Using the Freedom of Information website WhatDoTheyKnow.com I asked my local Highways Authority (Cambridgeshire County Council) and the Highways Agency how much they spent publishing statutory notices in newspapers last year.
The responses I got were :
- £3,340,426.53 was spent by the Highways Agency on placing statutory notices in newspapers in 2008/9.
- £95,632.50 was spent by Cambridgeshire County Council on placing statutory notices in newspapers in 2008/9.
There are 172 Highways Authorities in the UK *. I have no reason to believe Cambridgeshire is anomalous and if all spent at the same rate as Cambridgeshire together they would have spent £16,448,790.00 on statutory advertising in 2008/9. Other bodies including Transport for London and the Welsh Assembly Government also spend money on placing notices in newspapers.
I believe that almost all this money could be saved if the law was changed allowing notification of works to be made online. I think this change would result in massive savings, and provide an enormous improvement in service. It is currently very difficult to find a notice you are interested in if you have to locate a specific back issue of a local newspaper. An online database would be much easier for the public and authorities to use. Legislative changes would I believe be required for this change to take place.
My interest in this subject was piqued when I attended Cambridge City Council’s East Area committee in on the 8th of July and observed city councillors approve the spending of £2,000 for a short stretch of yellow lining on St Margaret’s Square (off Cherry Hinton Road), almost all the money was to go towards the County Council’s advertising costs and not much towards the yellow paint itsself.
I would be shocked if anyone actually affected by the change was made aware of the proposals as a result of the statutory advert in the paper.
Another simple target for reducing advertising spend at the same time as improving communication and the service provided would be to advertise public sector jobs online on a central website rather than paying for commercial advertising. The associated culture change in recruitment might have far reaching benefits way beyond merely the savings in advertising costs as a result of increased openness and transparency.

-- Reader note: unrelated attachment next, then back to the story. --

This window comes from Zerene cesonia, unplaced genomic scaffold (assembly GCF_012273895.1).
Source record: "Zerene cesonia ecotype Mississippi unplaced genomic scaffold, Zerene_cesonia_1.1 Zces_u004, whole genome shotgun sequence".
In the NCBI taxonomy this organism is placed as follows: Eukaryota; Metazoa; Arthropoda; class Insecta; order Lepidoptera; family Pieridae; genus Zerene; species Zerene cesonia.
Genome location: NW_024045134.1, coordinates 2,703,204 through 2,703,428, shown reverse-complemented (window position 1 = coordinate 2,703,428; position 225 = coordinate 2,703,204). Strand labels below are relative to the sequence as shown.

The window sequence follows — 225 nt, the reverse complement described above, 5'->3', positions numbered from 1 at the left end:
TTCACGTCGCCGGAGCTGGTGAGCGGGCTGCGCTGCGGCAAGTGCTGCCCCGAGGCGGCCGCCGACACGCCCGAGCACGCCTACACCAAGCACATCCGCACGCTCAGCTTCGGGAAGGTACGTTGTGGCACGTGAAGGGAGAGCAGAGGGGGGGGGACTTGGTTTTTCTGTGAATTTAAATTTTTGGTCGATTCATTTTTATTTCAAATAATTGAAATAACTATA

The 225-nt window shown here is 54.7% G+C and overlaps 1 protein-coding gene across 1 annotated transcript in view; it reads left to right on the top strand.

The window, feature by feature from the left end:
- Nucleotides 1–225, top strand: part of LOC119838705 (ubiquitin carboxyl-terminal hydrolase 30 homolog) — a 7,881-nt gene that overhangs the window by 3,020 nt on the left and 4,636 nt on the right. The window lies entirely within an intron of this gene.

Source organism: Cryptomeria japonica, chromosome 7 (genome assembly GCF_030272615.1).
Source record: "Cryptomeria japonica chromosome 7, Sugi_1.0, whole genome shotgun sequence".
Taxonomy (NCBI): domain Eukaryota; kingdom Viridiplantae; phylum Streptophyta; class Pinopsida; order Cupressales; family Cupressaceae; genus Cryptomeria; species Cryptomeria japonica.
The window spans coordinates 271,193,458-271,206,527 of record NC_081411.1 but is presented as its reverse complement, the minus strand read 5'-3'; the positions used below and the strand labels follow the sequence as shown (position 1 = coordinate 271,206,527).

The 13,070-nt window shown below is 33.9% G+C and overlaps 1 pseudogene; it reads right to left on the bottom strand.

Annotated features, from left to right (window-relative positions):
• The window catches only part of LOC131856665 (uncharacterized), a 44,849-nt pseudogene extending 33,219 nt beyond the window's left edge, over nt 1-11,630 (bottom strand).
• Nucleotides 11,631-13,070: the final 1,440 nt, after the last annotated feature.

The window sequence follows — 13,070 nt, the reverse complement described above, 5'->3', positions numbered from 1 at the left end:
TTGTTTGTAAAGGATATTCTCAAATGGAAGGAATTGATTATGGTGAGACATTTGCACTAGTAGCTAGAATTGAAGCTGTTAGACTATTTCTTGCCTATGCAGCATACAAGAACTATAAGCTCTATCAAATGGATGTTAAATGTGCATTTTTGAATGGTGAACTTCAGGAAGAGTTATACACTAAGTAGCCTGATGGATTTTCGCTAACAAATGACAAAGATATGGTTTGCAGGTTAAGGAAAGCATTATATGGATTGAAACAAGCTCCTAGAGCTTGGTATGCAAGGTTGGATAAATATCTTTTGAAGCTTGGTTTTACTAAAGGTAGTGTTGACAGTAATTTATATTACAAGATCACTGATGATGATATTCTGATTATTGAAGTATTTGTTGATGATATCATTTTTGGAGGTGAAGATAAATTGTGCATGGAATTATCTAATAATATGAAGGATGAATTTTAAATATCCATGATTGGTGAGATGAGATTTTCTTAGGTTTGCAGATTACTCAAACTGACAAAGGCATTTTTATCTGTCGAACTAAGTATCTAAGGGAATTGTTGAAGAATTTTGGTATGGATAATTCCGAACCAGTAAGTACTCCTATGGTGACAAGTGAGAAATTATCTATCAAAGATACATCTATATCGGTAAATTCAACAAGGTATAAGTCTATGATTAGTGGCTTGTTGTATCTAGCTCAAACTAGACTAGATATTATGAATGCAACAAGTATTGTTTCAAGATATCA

In 2008/9 Central Government spent at least £540 million on advertising and marketing, the costs across all levels of government and the public sector are almost impossible to determine given the current lack of transparency in the way the UK is run, but are likely to amount to many times that figure.
This evening Newsnight led with a speech by David Cameron in which he said: “With the Conservatives the cost of food and drink in Parliament will be increased to match the prices normal people pay in cafes restaurants and bars around the country”. He went on to outline £120,000,000 of savings. Had he suggesting tackling government advertising he could have significantly increased his headline figure.
These figures all pale into insignificance when compared to size of the national debt and the costs, and billions of pounds of potential savings presented by ID cards, the welfare state, and, from a national rather than merely governmental, perspective – the long term potential savings in the costs of gas and oil which could arise from investment in nuclear, wave, tidal and wind energy.
As we move into an era where public sector spending has to decrease (due to the level of debt the Labour Government amassed with little to show for it) I think it will be important to keep up investments in areas such as transport, education, tourism, and digital infrastructure which will enable the country to prosper in the long term.